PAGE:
Wanelo’s Flannagan states that looking to their behaviour online is an important source of information to manage interactions in-store: “A number of users have told us stories about going to a store location to buy something they discovered on Wanelo, only to find the item out of stock. Retailers who want to cater to these shoppers might do well to watch what’s trending for their store on Wanelo and possibly highlight it in-store.”

Schuh’s Blackburn claims that it is already able to address the ‘always available’ pain point: “A Schuh customer is choosing our brand irrespective of channel and we know that they expect the same level of service wherever or however they choose to shop. That means that every shoe we stock is available to the customer in every location,” Blackburn states. “As customers become more multichannel and promiscuous in where they shop, it’s never been more important to create a retail experience that is memorable.”

Nokia’s Stoppard notes that the variety of retail touchpoints is a roadblock to adapting to the needs of Generation Z. “Companies need to know what happens between owned and concession retail environments, online and offline. Retailers working in an old way, controlling their influence over pricing, delivered in the way they want – those environments are going to be dominated and defined now by the people who shop in them and the influence of Generation Z is going to play for a long time.”

Lennox adds that this may lead to wholesale reorganisation for retailers: “There are still too many silos to navigate. A lot of organisations will have to move from the vertical to horizontal to be able to focus on customer experience rather than selling product.”

However Stoppard believes that these brands and many more must focus on this group: “The question for me is not about shopping for a t-shirt today but how this group’s consumer behaviour will be when they are the main breadwinners and have children. The sooner we understand that these consumers will be defining the shopping environment of the future, the better.”

Case Study: Wanelo

Wanelo (short for ‘want, need, love’) is an online shopping community organised in a Pinterest-type format. Every product is posted by members, most of whom are young girls and women: 90 per cent of users are female and 60 per cent are 24 and under.

Users can post things they want as gifts, things they have bought and want to buy.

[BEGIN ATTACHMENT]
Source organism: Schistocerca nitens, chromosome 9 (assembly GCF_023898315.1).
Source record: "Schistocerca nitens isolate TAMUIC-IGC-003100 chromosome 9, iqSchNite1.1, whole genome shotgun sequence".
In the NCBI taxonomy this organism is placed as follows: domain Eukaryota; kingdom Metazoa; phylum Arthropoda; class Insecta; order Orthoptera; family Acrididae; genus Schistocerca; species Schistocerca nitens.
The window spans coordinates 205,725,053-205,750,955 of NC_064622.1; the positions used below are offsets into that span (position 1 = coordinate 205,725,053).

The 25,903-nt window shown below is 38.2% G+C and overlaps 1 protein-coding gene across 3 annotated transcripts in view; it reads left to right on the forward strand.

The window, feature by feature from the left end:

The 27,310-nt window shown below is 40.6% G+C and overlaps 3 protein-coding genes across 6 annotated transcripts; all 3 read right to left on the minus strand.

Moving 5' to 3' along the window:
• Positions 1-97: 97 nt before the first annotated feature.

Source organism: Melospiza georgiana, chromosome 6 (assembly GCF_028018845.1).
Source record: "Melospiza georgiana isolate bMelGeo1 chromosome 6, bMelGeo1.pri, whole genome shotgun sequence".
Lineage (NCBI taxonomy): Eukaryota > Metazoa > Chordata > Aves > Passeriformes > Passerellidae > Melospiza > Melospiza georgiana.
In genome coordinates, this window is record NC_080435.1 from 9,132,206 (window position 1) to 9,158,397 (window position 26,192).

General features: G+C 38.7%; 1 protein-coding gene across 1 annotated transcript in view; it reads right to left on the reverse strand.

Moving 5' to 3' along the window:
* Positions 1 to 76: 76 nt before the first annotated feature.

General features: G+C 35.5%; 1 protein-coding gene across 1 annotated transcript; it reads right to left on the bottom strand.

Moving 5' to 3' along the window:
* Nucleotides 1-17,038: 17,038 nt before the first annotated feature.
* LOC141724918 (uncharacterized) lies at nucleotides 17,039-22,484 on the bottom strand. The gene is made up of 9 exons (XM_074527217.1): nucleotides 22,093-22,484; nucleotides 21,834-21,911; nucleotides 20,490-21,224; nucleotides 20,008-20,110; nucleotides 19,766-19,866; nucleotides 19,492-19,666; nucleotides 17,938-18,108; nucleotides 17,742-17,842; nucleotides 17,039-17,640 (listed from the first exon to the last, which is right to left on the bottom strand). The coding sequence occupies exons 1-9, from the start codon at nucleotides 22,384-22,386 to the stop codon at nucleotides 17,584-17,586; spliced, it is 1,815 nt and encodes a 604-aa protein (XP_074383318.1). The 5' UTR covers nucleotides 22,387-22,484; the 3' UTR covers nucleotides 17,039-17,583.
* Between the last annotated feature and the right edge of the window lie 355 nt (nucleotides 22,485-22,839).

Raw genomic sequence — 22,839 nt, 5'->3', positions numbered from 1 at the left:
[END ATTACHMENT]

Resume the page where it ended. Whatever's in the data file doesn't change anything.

In essence, Wanelo mimics the mall experience with friends but online. However, while items can be purchased then and there, tapping into the Generation Z desire for showrooming and multiple retailer visits, it can be used by retailers to highlight their wares in the curated form that is rapidly gaining popularity with this demographic.

People discover products through the people they’re connected to and they’re increasingly immune to advertising. The influence of other people is amplified by the technology we use,” claims Wanelo’s vicepresident of product, Sean Flannagan.

Retailers can use Wanelo to find out which are their most popular product lines and discover what other brands are attracting the same type of consumer. Store pages on Wanelo are created automatically as users post and share products. Retailers can claim their store pages and start communicating with followers directly.

Flannagan claims Wanelo’s curating approach makes it more effective than other social media sites. The company states that Urban Outfitters has around 2 million followers on Wanelo compared to 1.8 million on Facebook and 80,000 on Pinterest.

It also taps into the instant gratification characteristic noted within the Generation Z group. Flannagan insists: “Wanelo users vocally complain if they start seeing things that they can’t buy. Social shopping is not about flash sales or group buying or adding share buttons to product pages. It’s people sharing and talking about products with one another the way they always have in the real world.”